"Silent Messages" -- A Wealth of Information About Nonverbal Communication (Body Language)
Mehrabian, A. (1981). Silent messages: Implicit communication of emotions and attitudes. Belmont, CA: Wadsworth (currently distributed by Albert Mehrabian, email@example.com)
My findings on communication and body language, as well as those of many other investigators, are organized and summarized in very readable form in "Silent Messages." The book deals with all facets of nonverbal communication, including body positions and movements, facial expressions, voice quality and intonation during speech, volume and speed of speech, subtle variations in wording of sentences that reveal hidden meanings in what is said, combinations of messages from different sources (e.g., face, tone of voice, words), and general descriptions of individual communication styles or mannerisms.
Most of the findings summarized in "Silent Messages" can be used to enhance one's awareness of the many subtle aspects of interpersonal communication, and to improve one's communication skills. Leadership and management trainers can make very effective use of this book in a variety of training seminars on improving communication skills, leadership, or effectiveness of working groups.
Here are only a few examples of the numerous important aspects of communication described in "Silent Messages:"
Please note that this and other equations regarding relative importance of verbal and nonverbal messages were derived from experiments dealing with communications of feelings and attitudes (i.e., like-dislike). Unless a communicator is talking about their feelings or attitudes, these equations are not applicable . Also see references 286 and 305 in Silent Messages -- these are the original sources of my findings.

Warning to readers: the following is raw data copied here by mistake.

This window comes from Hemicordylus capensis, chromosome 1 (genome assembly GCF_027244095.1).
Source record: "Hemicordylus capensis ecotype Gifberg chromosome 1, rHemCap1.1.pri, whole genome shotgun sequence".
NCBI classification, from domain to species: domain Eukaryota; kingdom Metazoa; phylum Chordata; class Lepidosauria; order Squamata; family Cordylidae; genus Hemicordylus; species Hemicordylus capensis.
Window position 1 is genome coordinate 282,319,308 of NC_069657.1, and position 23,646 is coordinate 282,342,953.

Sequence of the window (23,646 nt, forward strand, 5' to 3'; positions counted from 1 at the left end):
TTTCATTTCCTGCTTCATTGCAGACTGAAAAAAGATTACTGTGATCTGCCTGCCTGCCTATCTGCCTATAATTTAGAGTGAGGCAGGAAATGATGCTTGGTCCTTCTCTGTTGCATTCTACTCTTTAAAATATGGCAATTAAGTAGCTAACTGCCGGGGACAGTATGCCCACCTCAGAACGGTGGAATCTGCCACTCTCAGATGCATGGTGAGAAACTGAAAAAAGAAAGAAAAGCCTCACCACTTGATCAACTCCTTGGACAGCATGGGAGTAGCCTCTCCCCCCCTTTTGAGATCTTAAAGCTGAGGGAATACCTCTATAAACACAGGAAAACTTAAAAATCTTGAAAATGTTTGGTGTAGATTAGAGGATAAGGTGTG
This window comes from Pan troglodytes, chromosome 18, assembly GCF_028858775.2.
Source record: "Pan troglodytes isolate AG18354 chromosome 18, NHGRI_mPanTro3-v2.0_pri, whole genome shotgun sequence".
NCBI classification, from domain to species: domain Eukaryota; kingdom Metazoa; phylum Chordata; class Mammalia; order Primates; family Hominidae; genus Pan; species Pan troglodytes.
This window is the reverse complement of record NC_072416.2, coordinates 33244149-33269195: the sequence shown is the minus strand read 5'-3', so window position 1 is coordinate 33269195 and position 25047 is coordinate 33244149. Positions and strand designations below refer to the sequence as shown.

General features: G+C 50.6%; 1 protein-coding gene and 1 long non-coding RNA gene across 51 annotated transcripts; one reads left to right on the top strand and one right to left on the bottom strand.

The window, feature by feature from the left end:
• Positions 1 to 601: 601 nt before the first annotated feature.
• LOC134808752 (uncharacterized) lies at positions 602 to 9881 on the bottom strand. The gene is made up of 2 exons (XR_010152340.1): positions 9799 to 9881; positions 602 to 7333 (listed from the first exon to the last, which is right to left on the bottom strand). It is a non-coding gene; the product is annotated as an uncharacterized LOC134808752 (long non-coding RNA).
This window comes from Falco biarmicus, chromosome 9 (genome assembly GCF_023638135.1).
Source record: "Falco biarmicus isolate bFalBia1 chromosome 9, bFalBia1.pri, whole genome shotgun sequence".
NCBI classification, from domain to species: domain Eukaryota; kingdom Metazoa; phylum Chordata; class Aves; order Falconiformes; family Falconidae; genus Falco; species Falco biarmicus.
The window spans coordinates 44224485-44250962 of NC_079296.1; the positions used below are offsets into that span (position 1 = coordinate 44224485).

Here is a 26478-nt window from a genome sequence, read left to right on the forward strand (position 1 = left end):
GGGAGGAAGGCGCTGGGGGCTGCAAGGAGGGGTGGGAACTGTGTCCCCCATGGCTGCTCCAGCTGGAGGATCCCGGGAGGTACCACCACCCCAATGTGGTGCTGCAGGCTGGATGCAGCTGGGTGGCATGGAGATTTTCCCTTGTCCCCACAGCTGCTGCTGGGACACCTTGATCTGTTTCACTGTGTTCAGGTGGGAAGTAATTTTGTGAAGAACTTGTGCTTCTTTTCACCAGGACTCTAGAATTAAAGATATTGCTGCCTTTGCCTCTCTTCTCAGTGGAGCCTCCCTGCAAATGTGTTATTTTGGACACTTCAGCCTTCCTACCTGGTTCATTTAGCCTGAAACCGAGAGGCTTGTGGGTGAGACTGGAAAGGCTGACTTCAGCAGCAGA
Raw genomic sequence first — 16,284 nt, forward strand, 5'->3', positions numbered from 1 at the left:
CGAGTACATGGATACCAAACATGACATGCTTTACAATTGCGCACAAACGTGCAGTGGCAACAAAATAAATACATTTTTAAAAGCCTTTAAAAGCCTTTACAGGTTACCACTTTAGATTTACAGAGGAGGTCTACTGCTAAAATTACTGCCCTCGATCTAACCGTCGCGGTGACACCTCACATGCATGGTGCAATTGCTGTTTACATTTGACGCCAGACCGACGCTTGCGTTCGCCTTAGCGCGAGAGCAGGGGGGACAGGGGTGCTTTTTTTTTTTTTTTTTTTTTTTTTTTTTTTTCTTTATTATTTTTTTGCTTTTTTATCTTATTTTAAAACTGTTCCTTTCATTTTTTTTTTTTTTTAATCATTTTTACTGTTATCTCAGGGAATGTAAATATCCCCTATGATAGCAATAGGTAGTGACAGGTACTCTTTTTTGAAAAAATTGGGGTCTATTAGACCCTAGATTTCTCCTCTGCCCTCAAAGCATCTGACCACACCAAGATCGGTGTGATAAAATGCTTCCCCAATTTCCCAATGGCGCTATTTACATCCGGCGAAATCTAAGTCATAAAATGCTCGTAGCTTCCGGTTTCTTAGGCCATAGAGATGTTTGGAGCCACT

- During persuasion -- what are the important nonverbal messages for effective persuasion of others, for example, in a supervisory role or in sales?
- Deceitful behavior -- how can one detect that another is
being deceitful or not overly forthcoming?
- Individual communication styles -- how do we describe a person's general communication style and what are the basic elements of a person's style? How can one identify problem elements in one's own nonverbal communication and improve one's communication effectiveness?
- Analyses of the way in which sentences are worded. For example, what differences in attitudes are implied when someone says: "I like those people" instead of, "I like these people?"
- Inconsistent communications -- the relative importance of
verbal and nonverbal messages. My findings on this topic have received considerable
attention in the literature and in the popular media. "Silent Messages"
contains a detailed discussion of my findings on
inconsistent messages of feelings and attitudes (and the relative importance of words vs. nonverbal cues) on pages 75 to 80.
Total Liking = 7% Verbal Liking + 38% Vocal Liking + 55% Facial Liking